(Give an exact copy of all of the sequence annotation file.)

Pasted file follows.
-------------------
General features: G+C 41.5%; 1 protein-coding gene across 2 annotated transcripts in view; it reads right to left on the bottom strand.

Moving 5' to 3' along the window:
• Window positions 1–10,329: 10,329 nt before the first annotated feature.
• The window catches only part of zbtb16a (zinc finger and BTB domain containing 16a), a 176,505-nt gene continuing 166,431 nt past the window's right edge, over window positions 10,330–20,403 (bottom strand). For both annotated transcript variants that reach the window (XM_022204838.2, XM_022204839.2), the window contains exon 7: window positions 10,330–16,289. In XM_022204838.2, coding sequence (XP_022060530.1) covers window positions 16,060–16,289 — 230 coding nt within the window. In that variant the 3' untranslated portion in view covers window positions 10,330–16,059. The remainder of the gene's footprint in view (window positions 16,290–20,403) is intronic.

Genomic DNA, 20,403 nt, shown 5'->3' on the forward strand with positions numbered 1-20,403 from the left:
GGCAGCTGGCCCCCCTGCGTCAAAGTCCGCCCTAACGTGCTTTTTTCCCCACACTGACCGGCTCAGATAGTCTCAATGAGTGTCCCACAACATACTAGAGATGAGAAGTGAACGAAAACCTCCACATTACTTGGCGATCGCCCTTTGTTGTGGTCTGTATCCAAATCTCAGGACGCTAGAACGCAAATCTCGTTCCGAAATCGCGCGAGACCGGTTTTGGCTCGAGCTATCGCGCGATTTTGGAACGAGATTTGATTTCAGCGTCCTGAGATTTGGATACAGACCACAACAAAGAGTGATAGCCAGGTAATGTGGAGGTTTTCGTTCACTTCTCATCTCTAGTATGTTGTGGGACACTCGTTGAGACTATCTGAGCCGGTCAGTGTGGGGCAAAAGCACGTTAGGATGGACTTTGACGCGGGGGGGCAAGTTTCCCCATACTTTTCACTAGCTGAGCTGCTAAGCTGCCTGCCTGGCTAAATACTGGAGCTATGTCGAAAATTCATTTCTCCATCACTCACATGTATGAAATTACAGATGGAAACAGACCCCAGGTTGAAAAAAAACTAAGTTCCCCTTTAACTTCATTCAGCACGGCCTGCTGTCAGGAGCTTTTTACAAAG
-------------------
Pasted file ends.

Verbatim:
General features: G+C 41.5%; 1 protein-coding gene across 2 annotated transcripts in view; it reads right to left on the bottom strand.

Moving 5' to 3' along the window:
• Window positions 1–10,329: 10,329 nt before the first annotated feature.
• The window catches only part of zbtb16a (zinc finger and BTB domain containing 16a), a 176,505-nt gene continuing 166,431 nt past the window's right edge, over window positions 10,330–20,403 (bottom strand). For both annotated transcript variants that reach the window (XM_022204838.2, XM_022204839.2), the window contains exon 7: window positions 10,330–16,289. In XM_022204838.2, coding sequence (XP_022060530.1) covers window positions 16,060–16,289 — 230 coding nt within the window. In that variant the 3' untranslated portion in view covers window positions 10,330–16,059. The remainder of the gene's footprint in view (window positions 16,290–20,403) is intronic.

Genomic DNA, 20,403 nt, shown 5'->3' on the forward strand with positions numbered 1-20,403 from the left:
GGCAGCTGGCCCCCCTGCGTCAAAGTCCGCCCTAACGTGCTTTTTTCCCCACACTGACCGGCTCAGATAGTCTCAATGAGTGTCCCACAACATACTAGAGATGAGAAGTGAACGAAAACCTCCACATTACTTGGCGATCGCCCTTTGTTGTGGTCTGTATCCAAATCTCAGGACGCTAGAACGCAAATCTCGTTCCGAAATCGCGCGAGACCGGTTTTGGCTCGAGCTATCGCGCGATTTTGGAACGAGATTTGATTTCAGCGTCCTGAGATTTGGATACAGACCACAACAAAGAGTGATAGCCAGGTAATGTGGAGGTTTTCGTTCACTTCTCATCTCTAGTATGTTGTGGGACACTCGTTGAGACTATCTGAGCCGGTCAGTGTGGGGCAAAAGCACGTTAGGATGGACTTTGACGCGGGGGGGCAAGTTTCCCCATACTTTTCACTAGCTGAGCTGCTAAGCTGCCTGCCTGGCTAAATACTGGAGCTATGTCGAAAATTCATTTCTCCATCACTCACATGTATGAAATTACAGATGGAAACAGACCCCAGGTTGAAAAAAAACTAAGTTCCCCTTTAACTTCATTCAGCACGGCCTGCTGTCAGGAGCTTTTTACAAAG